Dieter Grimm's accessible introduction to the concept of sovereignty ties the evolution of the idea to historical events, from the religious conflicts of sixteenth-century Europe to today's trends in globalization and transnational institutions. Grimm wonders whether recent political changes have undermined notions of national sovereignty, comparing manifestations of the concept in different parts of the world. Geared for classroom use, the study maps various notions of sovereignty in relation to the people, the nation, the state, and the federation, distinguishing between internal and external types of sovereignty. Grimm's book will appeal to political theorists and cultural-studies scholars and to readers interested in the role of charisma, power, originality, and individuality in political rule.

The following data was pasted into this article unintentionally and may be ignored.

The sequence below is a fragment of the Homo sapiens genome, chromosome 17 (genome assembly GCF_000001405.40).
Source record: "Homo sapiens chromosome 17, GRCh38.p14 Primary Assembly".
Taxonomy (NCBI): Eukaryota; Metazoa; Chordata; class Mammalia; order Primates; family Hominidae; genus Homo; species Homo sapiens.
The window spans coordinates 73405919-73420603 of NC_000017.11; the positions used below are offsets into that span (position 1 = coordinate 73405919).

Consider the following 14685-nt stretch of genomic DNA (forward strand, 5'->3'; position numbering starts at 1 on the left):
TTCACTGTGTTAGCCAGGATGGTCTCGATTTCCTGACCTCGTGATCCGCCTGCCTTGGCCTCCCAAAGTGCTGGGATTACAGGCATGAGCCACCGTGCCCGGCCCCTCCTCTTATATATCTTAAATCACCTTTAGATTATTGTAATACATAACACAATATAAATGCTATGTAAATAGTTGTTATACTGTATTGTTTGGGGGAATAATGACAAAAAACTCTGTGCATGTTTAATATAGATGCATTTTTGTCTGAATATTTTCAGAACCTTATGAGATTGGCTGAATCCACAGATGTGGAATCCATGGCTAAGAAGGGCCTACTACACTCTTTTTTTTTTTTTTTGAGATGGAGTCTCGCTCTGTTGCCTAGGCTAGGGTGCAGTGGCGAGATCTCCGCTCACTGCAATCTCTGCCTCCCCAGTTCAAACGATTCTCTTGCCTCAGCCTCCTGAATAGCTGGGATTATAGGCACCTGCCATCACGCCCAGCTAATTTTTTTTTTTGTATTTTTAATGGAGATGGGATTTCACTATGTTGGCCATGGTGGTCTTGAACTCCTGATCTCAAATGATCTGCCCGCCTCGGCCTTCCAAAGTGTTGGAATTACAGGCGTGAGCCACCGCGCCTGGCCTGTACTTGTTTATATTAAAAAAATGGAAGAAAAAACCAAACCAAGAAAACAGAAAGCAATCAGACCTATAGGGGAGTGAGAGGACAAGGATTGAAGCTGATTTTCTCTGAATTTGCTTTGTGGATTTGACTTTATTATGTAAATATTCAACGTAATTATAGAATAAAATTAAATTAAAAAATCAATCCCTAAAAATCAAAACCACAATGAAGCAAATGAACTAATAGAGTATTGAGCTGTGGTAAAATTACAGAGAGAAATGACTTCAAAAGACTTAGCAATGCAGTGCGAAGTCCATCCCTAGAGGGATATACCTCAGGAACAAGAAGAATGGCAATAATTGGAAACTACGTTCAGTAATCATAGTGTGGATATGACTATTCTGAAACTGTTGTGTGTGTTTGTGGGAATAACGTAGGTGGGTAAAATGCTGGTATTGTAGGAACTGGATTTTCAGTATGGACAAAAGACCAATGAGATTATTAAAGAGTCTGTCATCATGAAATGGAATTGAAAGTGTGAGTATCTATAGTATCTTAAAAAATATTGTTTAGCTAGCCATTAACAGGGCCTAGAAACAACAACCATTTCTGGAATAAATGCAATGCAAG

Subjects: Philosophy, Political Science, Law
Table of Contents
You are viewing the table of contents
You do not have access to this
on JSTOR. Try logging in through your institution for access.